Photo Series: Tour Bike Friendly Mullens in Wyoming County, WV

BY DAN TAYLOR, ENERGIZING ENTREPRENEURIAL COMMUNITIES PROGRAM COORDINATOR, THE HUB

On a beautiful fall morning in early October, I took a road trip down to Mullens, West Virginia, located in the hills of Wyoming County, south of Beckley.

Through The Hub’s Innovation Acceleration Strategies program, we were able to award mini-grant funds to a few excellent community teams working on projects to uplift the area. Projects such as community art classes (see a short video of the class), a forthcoming remote control (RC) car race track for youth and others, and the Bike Friendly Mullens project – the initiative I was on the road to check out – were all recipients.

Nearby resident and rail trail enthusiast, Matthew Allen, in partnership with the City of Mullens and Councilman Reece Neely, worked to put together the Bike Friendly Mullens project.

“The City of Mullens is a unique and important part of Wyoming County,” said Matthew. “Projects like Coalfields Expressway, Barkers Creek Industrial Park and our proposed Rails-to-Trails project will feed off the energy that a community like Mullens can provide.”

Bike Friendly Mullens is a part of a larger vision for a more recreation-friendly Wyoming County. While the Hatfield McCoy trail system is already booming and bringing people into the area, there is so much more opportunity for rail trails on old abandoned rail lines for cyclists, for hiking trails like the Great Eastern Trail, and kayaking and canoeing on the Guyandotte River.

Bike Friendly Mullens was able to install three new bike racks and five “Share the Road” signs, important infrastructure for making cycling better promoted and safer for youth, locals and county visitors.

Reece was kind enough to take a few hours out of his busy day to show me these new improvements and so much more that Mullens has to offer.

We began our trip at City Hall downtown and headed toward West Mullens. We encountered the first Share the Road sign there, on Moran Avenue at the entrance to this idyllic family neighborhood.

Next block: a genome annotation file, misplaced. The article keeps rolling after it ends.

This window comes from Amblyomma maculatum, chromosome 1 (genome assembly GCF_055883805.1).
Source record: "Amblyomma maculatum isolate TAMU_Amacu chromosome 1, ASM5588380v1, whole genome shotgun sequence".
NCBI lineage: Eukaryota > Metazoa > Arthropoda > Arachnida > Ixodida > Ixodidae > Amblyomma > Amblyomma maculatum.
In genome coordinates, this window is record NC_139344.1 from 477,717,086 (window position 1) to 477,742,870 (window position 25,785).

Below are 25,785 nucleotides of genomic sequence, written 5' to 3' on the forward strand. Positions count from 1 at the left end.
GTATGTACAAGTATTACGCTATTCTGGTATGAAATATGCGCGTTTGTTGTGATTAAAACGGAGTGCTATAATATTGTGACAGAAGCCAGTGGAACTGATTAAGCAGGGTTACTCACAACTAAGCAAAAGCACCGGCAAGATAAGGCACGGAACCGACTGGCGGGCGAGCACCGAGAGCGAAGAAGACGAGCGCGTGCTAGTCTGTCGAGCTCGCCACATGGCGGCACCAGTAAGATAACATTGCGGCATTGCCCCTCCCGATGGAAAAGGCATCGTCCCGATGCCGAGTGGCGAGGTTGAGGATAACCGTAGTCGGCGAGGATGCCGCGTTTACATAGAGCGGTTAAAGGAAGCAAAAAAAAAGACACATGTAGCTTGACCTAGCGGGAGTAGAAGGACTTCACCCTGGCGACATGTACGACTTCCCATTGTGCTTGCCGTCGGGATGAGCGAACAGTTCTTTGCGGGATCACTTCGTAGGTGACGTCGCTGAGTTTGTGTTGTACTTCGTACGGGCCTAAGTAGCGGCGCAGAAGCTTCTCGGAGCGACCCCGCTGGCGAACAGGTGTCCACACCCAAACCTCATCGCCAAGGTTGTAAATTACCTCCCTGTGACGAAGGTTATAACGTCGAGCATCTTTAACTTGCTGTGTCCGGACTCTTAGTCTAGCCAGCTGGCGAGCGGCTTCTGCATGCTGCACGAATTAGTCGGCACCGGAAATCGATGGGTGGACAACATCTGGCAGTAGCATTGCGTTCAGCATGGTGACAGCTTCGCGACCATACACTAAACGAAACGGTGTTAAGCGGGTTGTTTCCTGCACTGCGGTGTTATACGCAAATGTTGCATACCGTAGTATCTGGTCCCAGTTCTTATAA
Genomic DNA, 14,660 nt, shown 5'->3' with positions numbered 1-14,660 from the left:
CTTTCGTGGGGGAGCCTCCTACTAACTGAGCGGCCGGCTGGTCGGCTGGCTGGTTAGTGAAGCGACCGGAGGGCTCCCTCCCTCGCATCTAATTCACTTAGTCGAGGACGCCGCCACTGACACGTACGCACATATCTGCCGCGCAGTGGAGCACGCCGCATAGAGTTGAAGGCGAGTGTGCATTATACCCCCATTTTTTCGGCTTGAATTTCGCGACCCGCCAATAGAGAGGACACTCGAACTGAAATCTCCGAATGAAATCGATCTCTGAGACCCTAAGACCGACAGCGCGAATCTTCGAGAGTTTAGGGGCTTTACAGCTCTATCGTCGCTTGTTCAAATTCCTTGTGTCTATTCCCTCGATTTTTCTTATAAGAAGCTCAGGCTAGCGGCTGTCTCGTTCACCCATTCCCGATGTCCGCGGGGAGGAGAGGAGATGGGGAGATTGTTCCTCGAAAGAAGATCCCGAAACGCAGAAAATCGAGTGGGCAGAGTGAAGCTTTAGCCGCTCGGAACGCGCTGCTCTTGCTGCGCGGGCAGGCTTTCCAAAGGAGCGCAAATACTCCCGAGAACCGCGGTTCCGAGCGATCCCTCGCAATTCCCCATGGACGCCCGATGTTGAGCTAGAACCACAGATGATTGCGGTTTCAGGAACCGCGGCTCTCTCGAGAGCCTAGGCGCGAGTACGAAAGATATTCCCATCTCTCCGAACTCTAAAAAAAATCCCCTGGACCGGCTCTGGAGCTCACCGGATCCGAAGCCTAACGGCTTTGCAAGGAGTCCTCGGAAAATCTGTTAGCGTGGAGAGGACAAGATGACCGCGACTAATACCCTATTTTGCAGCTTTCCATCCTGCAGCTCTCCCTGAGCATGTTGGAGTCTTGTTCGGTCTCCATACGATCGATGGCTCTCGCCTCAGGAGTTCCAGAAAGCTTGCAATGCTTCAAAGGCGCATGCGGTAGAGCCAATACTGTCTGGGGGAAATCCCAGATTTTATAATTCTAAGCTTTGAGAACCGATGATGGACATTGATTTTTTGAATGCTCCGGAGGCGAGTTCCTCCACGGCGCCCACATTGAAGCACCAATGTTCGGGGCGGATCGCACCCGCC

This road lead up past Mullens Middle School and some new basketball courts, as the area has a rich basketball history. We then arrived at West Mullens playground, site of the first bike rack. This flat, residential area is perfect for biking.

Leaving West Mullens we passed the next Share the Road sign. While Reece told me stories of area history, we continued on toward the Mullens Athletic Field and Pool, where another Share the Road sign and bike rack are installed.

Reece let it be known that many of these playground and pool improvements were made possible by the work of the City of Mullens Foundation, an organization that – according to a great write up by The Register Herald – is, “made up of Mullens High alumni, current and former town residents and other volunteers – [and] began as part of Rural Appalachia Improvement League (RAIL), but is now an independent, nonprofit entity.”

We later stopped at the Mullens Opportunity Center, operated by RAIL, where there is also a bike rack now. Reece, a board member of RAIL, was proud to show off their small, but amazing, local railroad museum. Tom Marshall, who runs this museum, was happy give me a look and is available by appointment to do the same for area visitors who are interested.

Capturing more business from the Hatfield McCoy Pinnacle Creek trailhead is a key goal for the area. Reece also took our tour up to Tater Hill, a scenic overlook and picnic area overlooking Mullens. Accessible by ATV and truck, Tater Hill is an amazing site. Much has been done to improve the road and signage to find it and much more is in the works. Mullens is lucky to have such a great asset like Tater Hill, which should be a must see stop for any ATV enthusiast visiting Wyoming County.

We finished up the trip in South Mullens, seeing the bike rack at the playground there and nearby Share the Road sign. Just across the way, the National Coal Heritage Area has just helped with new signage for the Coal Miner Memorial park.

I thank Reece for the tour, Matthew for all of his hard work on the project, and all others mentioned in this article – and those left out. Mullens feels like a place on the verge of something new and positive. I am lucky to have been able to spend such a great afternoon there, and I hope to visit again soon.

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